What is Trump?

We have been deluged with coverage of Donald Trump and his campaign. There are the seemingly endless articles on his pronouncements and his behaviour; each story expressing barely suppressed disbelief that such a person is running for the office of President. And then there are the other pieces, in which reporters earnestly pursue Trump’s voters – the left-behinds of the mid-West and elsewhere, who, despairing of a political system that has failed them, turn to ‘the Donald’ as a saviour who ‘speaks their language’. 

But hidden within this coverage is another theme, one that has received less attention, but which runs through both types of story. This is not about who Trump is and who his supporters are, but what he is. It is a truth almost universally recognised that he is not a ‘politician’, either because he fails to meet the standards expected of a democratic representative or because he expresses no desire to be such a figure. But if he is not a politician what is he? What role is he playing?

This question stems, in part, from the notion that the contest for the presidency is not an exercise in straightforward political competition. As the writer George Saunders observed: “American Presidential campaigns are not about ideas; they are about the selection of a hero to embody the prevailing national ethos.”

But this begs a further question, if the aim is to be a ‘hero’, what kind of hero are we talking about? Mark Singer, in his book Trump & Me, twice quotes a Trump associate as saying: “Deep down, he [Trump] wants to be Madonna”. Quite what of Madonna’s many incarnations they have in mind is unclear, but Trump as rock or pop star is a theme taken up by other writers. Jonathan Freedland in the Guardian described finding himself at a Trump rally, in the “standing area directly in front of the stage, a kind of Trumpian moshpit …”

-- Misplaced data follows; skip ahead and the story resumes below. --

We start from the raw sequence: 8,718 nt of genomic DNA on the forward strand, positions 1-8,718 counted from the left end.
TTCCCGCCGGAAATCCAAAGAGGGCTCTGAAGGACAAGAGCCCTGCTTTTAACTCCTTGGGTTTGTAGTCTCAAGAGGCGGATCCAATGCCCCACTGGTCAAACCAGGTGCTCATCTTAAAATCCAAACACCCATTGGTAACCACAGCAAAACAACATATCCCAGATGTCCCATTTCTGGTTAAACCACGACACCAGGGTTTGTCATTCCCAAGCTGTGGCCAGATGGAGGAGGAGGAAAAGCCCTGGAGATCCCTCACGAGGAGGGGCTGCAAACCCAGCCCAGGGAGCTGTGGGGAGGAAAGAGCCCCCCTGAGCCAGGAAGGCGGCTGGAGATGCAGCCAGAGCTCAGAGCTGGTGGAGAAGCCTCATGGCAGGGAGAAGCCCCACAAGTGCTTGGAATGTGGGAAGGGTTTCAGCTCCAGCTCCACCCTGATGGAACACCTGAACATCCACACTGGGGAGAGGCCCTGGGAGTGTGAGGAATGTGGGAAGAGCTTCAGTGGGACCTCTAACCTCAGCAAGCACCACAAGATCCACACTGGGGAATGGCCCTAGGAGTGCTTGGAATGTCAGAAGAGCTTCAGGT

Bob Lefsetz took the analogy one step further in a piece entitled “Trump is a Heavy Metal Band”: “Yes, Donald Trump is a rock star, if you go back to what that once upon a time meant, someone who adhered to his own vision living a rich and famous lifestyle who cared not a whit what others said.” And for Lefsetz, it is the genre that holds the key to Trump’s ability to command an audience: “Metal… Sold out arenas when no one was watching. Ain’t that America, where despite garnering dollars the establishment shies away from that which it believes is unseemly. And the reason metal triumphed was because it was the other, it channelled the audience’s anger, it was for all those closed out of the mainstream, and it turns out there’s plenty of them.”

The music writer Simon Reynolds also sees Trump in the guise of a rock star. Not, though, that of heavy metal, but of glam rock: “Trump surrounds himself with glitz. Trump and the glam rockers share an obsession with fame and a ruthless drive to conquer and devour the world’s attention.”

For other commentators, the rock star comparison is swapped for the more traditional ideas of showbusiness. The New Yorker compares the democratic contest to “a long-running Broadway musical” and Freedland talks of Trump rallies as ‘sheer showbiz’. James Poniewozik of the New York Times sees Trump in terms of TV formats: “his tale has remained a kind of ‘80s prime-time soap of aspiration and ego. …. [H]e cited his TV ratings the way another candidate might boast of balancing a state budget. Mr Trump’s primary win was like having a niche hit on cable. …. In programming terms, his campaign is nostalgia based content – that thing you used to like, I’m gonna bring it back again! He’s a classic TV show rebooted for Netflix: that old stuff from back in the day, but edgier and uncensored.”

And, of course, Donald Trump is a reality television star. His role on The Apprentice is key to understanding his ability to play the role of presidential candidate. As David Von Drehle wrote in Time: “the craftier characters of reality TV experience a different kind of stardom from the TV and movie idols of the past. Fans are encouraged to feel that they know these people, not as fictional characters but as flesh and blood.”

In research that colleagues and I conducted we found that young people in the UK saw figures like Alan Sugar and Simon Cowell as credible political leaders. They were seen as tough and decisive, attributes that were seen necessary to effective political leadership. And other political scientists have noted the rise of ‘superstar political celebrities’ in the era of ‘anti-politics’.

It might be said that the analogies on which commentators draw are just that – analogies; no more than a literary device. But equally it might be that the role of the politician is indeed becoming that of the rock star. And the answer to the question ‘what is Trump’ is that he is indeed ‘a politician’ after all. 

A version of this piece was also published by The Conversation